Spain’s Supreme Court has barred Catalonia’s regional president from his office for refusing to remove a banner that called for the release of imprisoned separatist leaders and was displayed on a public building ahead of the 2019 general election.
Monday’s ruling that Quim Torra disobeyed Spain’s electoral law triggers a new period of uncertainty in the northeast Spanish region. According to the existing regulations, Torra’s deputy should take over as president-in-charge until a new election is held.
Pro-secession activists reacted by calling for protests later on Friday in the regional capital, Barcelona.
In their ruling, the panel of judges unanimously agreed to confirm last year’s decision by a lower court to ban Torra from holding any public office for 18 months and fine him 30,000 euros ($35,000).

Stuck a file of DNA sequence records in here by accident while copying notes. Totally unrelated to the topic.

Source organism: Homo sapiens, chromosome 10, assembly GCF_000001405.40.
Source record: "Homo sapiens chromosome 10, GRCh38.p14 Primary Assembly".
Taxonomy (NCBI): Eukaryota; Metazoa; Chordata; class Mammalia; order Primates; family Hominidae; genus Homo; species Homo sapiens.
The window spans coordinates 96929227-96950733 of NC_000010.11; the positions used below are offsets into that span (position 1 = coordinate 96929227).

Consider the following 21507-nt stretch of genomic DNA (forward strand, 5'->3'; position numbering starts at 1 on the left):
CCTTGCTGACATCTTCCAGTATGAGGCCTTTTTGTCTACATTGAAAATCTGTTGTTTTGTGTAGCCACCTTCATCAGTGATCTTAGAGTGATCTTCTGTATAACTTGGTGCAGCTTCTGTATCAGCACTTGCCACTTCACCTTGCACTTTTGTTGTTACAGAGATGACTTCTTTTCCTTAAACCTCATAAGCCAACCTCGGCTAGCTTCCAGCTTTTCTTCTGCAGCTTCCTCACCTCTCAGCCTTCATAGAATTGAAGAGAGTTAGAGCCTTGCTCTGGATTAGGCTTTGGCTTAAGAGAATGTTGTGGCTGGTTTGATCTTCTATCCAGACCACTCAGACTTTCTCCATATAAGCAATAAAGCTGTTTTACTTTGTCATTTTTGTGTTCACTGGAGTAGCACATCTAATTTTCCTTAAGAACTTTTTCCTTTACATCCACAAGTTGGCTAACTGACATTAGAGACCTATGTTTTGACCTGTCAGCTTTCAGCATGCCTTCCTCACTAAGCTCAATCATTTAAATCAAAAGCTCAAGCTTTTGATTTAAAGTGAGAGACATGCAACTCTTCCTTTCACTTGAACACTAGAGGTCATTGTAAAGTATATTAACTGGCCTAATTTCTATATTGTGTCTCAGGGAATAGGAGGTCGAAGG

Torra, a staunch separatist who became the head of Catalonia’s government following the 2017 push for the region’s independence from Spain, had previously criticised the case as an act of repression against the democratic mandate of voters in the region.
He had remained at the helm of Catalonia during the appeal but Monday’s decision must be implemented even if the case is taken to the European Court of Human Rights, as pledged by Torra’s defence team.
The banner at the centre of the case referred to a dozen former Catalan Cabinet members, legislators and activists who were imprisoned or fled Spain following a declaration of independence in October 2017.
The court on Friday said Torra had “stubbornly” disobeyed the country’s electoral board by refusing to take it down from a balcony at the regional government’s headquarters.
In hearings, Torra and his defence lawyers had argued he was defending the higher cause of political and human rights. But the Supreme Court judges said the electoral board’s order did not violate Torra’s right to free speech and only limited what he could do in his role as an elected official.
Torra, who has in the past encouraged acts of civil disobedience in response to Spanish judicial rulings, did not react immediately to the ruling.